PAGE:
Opinion: Youth unjustly blamed in march standoff

Kaylee McGhee
Videos circulating online show a youth standing extremely close to an elderly Native American who was singing and playing a drum. Other youths, some wearing clothing with Covington logos, surrounded them, laughing and shouting. Many of the youths were also wearing “Make America Great Again” hats.

A video surfaced over the weekend that showed a group of Catholic high school students wearing Make America Great Again hats mocking a Native American veteran on the steps of the Lincoln Memorial.

Widespread denunciation of the boys’ behavior was quick to follow. But further context and new details that have arisen show a different side of the story, raising important questions about the ethical responsibility of journalists, the failure of the adults present, and the telling behavior of trollish high schoolers who could have walked away but didn’t.

The video of veteran and Ypsilanti native Nathan Phillips hitting his drum while repeating a traditional Native American chant, inches from Covington Catholic High School junior Nick Sandmann’s face, has been shared by just about every mainstream media network. The narrative has been the same: “Nathan Phillips, Native American Man Harassed by High Schoolers…” reads MSNBC’s headline; “Native American Vietnam Veteran Speaks Out After MAGA Hat-Wearing Teens Harass Him,” says Huffington Post; and the Washington Post even published an op-ed entitled “The Catholic Church’s shameful history of Native American abuses.”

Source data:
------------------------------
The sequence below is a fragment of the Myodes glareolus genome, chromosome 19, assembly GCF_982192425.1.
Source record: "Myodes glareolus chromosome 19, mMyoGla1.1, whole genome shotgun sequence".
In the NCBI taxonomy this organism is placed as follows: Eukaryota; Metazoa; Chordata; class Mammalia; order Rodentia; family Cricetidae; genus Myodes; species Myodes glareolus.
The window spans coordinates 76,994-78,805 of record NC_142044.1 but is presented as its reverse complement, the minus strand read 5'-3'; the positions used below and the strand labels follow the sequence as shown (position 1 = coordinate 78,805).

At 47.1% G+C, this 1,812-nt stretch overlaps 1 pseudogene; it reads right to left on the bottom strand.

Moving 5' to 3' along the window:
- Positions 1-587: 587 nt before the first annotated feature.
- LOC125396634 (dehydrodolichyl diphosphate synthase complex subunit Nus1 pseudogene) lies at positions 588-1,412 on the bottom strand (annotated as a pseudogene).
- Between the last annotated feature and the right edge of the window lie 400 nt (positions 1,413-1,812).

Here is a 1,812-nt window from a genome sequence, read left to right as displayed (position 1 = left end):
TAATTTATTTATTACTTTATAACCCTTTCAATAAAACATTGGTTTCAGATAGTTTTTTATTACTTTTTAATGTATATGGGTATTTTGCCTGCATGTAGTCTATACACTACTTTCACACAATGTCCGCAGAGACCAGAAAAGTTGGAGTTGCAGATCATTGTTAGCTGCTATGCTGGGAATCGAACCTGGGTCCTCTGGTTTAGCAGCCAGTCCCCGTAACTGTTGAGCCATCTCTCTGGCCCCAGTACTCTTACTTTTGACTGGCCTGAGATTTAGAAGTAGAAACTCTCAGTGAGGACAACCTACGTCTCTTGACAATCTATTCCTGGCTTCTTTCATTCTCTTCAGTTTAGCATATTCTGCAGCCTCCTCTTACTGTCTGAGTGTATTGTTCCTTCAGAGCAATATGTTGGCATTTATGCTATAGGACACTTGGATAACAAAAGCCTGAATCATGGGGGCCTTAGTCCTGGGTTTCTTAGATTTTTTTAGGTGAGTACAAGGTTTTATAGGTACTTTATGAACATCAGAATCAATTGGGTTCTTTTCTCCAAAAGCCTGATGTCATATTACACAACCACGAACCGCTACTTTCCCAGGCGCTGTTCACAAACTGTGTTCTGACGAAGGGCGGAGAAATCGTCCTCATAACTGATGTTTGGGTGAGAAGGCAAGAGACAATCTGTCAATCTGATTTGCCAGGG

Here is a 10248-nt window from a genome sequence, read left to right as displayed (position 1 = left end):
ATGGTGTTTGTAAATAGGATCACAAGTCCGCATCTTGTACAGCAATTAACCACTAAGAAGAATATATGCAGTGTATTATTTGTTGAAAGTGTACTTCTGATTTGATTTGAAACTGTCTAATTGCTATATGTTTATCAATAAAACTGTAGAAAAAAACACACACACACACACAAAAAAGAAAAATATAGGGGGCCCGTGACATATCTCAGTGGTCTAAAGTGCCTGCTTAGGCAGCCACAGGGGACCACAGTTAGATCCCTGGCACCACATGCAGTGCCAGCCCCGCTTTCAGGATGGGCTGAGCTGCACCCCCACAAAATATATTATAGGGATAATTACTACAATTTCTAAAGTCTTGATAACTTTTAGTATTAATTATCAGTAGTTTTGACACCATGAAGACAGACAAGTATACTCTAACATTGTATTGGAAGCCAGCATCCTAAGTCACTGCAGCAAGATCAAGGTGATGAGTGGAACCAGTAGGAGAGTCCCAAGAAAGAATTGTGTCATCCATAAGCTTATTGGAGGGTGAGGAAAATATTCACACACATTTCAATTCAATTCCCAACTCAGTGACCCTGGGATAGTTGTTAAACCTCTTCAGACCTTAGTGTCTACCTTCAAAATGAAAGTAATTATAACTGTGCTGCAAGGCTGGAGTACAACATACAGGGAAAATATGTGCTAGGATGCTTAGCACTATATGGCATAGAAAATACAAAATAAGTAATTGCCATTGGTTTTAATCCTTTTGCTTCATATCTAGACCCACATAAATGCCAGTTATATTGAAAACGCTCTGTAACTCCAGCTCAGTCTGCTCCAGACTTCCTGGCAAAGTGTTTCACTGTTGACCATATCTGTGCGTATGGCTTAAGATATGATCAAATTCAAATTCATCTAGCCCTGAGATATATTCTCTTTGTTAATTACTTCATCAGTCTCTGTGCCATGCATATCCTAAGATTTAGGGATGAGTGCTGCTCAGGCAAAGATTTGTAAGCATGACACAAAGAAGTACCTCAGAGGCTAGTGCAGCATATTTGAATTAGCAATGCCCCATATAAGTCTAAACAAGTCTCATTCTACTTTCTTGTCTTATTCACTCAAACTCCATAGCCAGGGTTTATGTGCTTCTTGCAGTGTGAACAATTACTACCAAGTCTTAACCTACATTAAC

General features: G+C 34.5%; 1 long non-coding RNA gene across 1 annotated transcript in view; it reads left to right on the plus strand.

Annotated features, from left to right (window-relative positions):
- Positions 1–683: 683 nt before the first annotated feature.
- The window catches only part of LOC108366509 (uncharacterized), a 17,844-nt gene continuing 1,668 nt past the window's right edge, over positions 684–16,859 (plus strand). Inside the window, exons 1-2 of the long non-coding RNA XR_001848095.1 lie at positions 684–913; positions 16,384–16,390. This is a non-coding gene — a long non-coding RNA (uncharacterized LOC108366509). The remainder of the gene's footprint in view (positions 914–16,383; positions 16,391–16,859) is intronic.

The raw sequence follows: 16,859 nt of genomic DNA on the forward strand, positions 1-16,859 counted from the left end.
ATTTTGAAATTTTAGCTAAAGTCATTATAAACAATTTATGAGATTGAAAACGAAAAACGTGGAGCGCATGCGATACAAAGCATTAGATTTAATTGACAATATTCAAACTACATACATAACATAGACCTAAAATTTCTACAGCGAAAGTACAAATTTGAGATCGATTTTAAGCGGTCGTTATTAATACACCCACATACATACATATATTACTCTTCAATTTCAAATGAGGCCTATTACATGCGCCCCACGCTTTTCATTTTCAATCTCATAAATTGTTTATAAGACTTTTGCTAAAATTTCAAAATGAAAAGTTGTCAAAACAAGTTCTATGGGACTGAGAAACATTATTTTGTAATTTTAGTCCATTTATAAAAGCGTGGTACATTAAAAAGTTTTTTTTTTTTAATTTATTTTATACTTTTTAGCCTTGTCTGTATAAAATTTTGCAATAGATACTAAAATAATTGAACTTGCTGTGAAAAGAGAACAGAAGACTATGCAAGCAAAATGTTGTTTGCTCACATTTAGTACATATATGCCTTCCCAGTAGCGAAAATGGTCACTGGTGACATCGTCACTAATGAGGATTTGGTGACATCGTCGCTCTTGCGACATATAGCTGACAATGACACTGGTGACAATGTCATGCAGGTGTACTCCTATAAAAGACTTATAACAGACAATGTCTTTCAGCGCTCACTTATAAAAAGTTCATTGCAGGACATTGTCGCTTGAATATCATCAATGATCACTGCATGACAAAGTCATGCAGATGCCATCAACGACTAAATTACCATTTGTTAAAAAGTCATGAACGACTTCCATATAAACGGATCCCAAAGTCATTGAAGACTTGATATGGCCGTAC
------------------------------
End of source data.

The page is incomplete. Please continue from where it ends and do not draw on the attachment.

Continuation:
Conservatives were quick to join liberals in decrying the boys’ actions, and it’s easy to see why. The video circulating the Internet shows Sandmann standing in Phillips’ way with a smirk on his face as his friends imitate Phillips’ chant and laugh at the other Native Americans present. But the full video reveals that it was Phillips, not Sandmann, who began the confrontation.

It was Phillips, leading the other Native American protesters, who approached the group of high schoolers. The media coverage on this has been wrong. Most of the boys parted to let them pass, but Sandmann, who claims he didn’t notice the Native Americans, did not move. The video shows that Phillips walked directly toward Sandmann and stopped right in front of him, banging his drum and chanting.

A teen stands in front of a Native American singing and playing a drum at a rally in Washington.

It was at this point that Sandmann made his mistake: He could have walked away. Sandmann said in a statement that by “remaining motionless and calm,” he believed he was “helping to diffuse the situation.”

“I realized everyone had cameras and that perhaps a group of adults was trying to provoke a group of teenagers into a larger conflict,” Sandmann said. “I said a silent prayer that the situation would not get out of hand.”

But who bore the weight of responsibility in this situation? Phillips, the adult man with a lifetime of experience, or Sandmann, the teenage high school junior?